In June, the governor and the four legislative caucus leaders agreed: schools should have certainty in their budgets, and school funding should not be cut because of COVID-19. Based on that assurance, Indiana school systems prepared for the 2020-2021 school year.
Since then, the Republican administration in Washington, D.C. threatened to cut any school funding for schools that do not re-open for physical instruction.
Last week, Republican State Senate President Pro Tempore Rodric Bray issued a letter addressed to school leaders, informing them that if they do not open for at least some in-person classes, they stand to have their funding cut by 15 percent. Senator Bray’s letter was a surprising unilateral directive that contradicted the governor and threatened schools with budget cuts if they do not open in the traditional manner.
As a matter of background, the legislature determined some years ago that virtual charter schools, who had no brick-and-mortar facilities, should not be eligible for the same funding as a regular public school, but would only receive 85% of the per-pupil amount. This law was never meant to apply to regular public schools; the fact that a school closed for COVID-19 might now fit into that definition of “virtual school” is certainly an unanticipated and unintended result.
The June agreement between legislative leaders recognized this issue, and promised that schools would receive full funding no matter how they adjusted for instruction during the pandemic. The agreement also allowed for any needed policy changes to be made when the legislature returns to session.
I am glad to see the governor and Republican legislative leaders have partially confirmed their original position. However, they now want to postpone the student headcount that determines the actual dollars schools receive. This may help, but it also may not. It totally depends on what the COVID-19 case numbers look like in four months. This only pushes back the question. It does not give schools any definite answers for how to fund or plan the remainder of the school year.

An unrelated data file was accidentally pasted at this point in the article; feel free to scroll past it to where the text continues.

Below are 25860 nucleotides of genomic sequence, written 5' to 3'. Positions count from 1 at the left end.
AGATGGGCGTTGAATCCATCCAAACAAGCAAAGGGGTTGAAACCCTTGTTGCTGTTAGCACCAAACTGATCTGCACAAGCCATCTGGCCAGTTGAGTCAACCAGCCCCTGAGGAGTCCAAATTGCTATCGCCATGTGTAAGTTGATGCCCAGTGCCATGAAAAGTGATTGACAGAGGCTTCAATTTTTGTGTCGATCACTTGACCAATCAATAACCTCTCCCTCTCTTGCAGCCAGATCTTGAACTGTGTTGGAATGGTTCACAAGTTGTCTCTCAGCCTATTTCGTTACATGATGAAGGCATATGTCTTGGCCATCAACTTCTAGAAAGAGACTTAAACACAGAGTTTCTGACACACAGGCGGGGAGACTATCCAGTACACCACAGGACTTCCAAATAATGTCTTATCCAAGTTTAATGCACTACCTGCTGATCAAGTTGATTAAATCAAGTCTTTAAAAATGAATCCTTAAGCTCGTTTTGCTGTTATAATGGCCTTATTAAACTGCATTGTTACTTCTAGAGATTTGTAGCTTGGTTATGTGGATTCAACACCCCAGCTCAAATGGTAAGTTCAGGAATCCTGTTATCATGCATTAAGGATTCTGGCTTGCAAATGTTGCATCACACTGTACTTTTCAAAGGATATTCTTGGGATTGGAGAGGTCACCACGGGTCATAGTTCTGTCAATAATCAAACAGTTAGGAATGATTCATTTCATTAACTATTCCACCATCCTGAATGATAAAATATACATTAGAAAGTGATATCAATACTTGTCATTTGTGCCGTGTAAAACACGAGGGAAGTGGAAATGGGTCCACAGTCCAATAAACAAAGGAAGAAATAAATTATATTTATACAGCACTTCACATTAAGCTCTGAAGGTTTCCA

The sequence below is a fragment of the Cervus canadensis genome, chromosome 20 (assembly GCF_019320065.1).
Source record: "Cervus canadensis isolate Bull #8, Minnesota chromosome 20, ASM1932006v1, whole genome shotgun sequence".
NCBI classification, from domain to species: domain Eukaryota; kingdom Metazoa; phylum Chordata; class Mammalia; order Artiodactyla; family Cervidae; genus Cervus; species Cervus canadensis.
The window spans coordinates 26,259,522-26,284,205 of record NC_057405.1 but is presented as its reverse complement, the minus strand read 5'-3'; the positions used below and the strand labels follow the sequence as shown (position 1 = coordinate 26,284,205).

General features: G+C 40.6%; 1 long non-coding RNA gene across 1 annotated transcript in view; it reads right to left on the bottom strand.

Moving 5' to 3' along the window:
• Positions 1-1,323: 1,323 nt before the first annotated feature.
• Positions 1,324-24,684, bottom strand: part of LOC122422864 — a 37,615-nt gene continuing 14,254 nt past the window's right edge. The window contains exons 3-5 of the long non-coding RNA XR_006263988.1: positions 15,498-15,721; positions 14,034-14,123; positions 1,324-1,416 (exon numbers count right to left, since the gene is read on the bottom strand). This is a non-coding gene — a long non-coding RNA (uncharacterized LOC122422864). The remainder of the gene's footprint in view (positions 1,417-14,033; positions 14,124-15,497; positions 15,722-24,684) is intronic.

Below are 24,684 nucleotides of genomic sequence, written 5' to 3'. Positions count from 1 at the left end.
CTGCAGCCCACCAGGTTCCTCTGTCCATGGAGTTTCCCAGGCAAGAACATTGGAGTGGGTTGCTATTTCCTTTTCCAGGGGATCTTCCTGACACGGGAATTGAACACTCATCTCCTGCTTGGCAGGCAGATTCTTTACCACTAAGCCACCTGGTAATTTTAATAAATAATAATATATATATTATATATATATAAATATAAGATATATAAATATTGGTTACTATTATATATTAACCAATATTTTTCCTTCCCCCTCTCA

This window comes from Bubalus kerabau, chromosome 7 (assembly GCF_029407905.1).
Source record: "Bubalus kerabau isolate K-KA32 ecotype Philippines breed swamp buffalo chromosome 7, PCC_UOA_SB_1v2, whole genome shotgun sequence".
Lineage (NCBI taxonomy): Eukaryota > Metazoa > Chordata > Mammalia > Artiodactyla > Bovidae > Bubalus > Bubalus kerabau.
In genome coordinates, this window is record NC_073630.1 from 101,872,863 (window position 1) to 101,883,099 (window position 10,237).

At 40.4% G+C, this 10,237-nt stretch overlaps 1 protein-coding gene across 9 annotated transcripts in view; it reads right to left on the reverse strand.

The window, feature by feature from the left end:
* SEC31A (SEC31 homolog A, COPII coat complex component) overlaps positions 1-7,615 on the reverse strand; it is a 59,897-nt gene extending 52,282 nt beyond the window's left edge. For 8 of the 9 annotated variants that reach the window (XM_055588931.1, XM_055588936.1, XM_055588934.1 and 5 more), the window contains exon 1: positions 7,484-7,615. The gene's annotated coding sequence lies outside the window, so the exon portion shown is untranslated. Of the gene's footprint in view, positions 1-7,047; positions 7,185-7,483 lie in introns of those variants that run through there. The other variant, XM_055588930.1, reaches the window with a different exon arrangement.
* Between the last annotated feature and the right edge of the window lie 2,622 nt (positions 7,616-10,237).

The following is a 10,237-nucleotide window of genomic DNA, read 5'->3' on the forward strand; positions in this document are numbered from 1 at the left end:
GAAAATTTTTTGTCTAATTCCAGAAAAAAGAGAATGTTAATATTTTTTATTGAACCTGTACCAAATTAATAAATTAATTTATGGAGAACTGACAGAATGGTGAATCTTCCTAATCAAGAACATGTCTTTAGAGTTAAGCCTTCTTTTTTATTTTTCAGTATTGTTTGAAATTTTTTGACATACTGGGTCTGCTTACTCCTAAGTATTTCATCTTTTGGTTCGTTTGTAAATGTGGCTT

We cannot let our children be collateral damage in a political fight.
This is a tough situation, and it is going to take some creative solutions to get us through it. Indiana schools need clear and consistence guidance from leadership to help schools open safely.
At my last count, at least 30 school systems have decided to go all virtual for at least some amount of time this school year.
To help ease the burden this puts on working families, YMCAs and other groups are trying to get permission to do e-learning for little ones whose parents have to work. That is commendable.
But it doesn’t make sense to close the schools just to crowd all the little kids somewhere else while our publicly-owned school buildings sit empty. Families who can afford to have a parent stay home with the children may be protected. But most working families are hung out to dry. Working parents need a safe place for their young children – this should include education.
School leaders need the help and resources from the state so they can use their imaginations and work outside the box to figure out how to get our kids back in school safely. Even if they have to move kindergarten to the high school gymnasium or hire more teachers to make class sizes smaller, then we need to make more money available to them, not less.
Our youngest children and special needs kids are the most vulnerable to the consequences of school closure. They are the least likely to be able to do a true e-learning regimen. They are also the ones most in need of daycare if the parents have to work.
We can take care of these children if we use some of the school buildings normally used by our older students. We can hire more teachers, cut class size and spread them apart and teach. The older children are more adaptable to a hybrid or even full virtual model – opening up more space for younger students to have access to socially distanced learning. If this is what it takes, then we need to make more money available for education, not less.
The governor needs to stop the fighting within his own party and stand by his promise to fully fund all schools. With proper funding, and no fear of surprise reductions in the future, our school leaders will be confident they can move forward with the resources needed to get our kids back to school as safely and quickly as possible.
Indiana needs a plan! Our governor is responsible for providing the guidance and resources for this plan! We cannot keep kicking the can down the road 30 days at a time. Parents across the state must demand that our government remains accountable for our children’s education and not leave a year’s worth of school as collateral damage.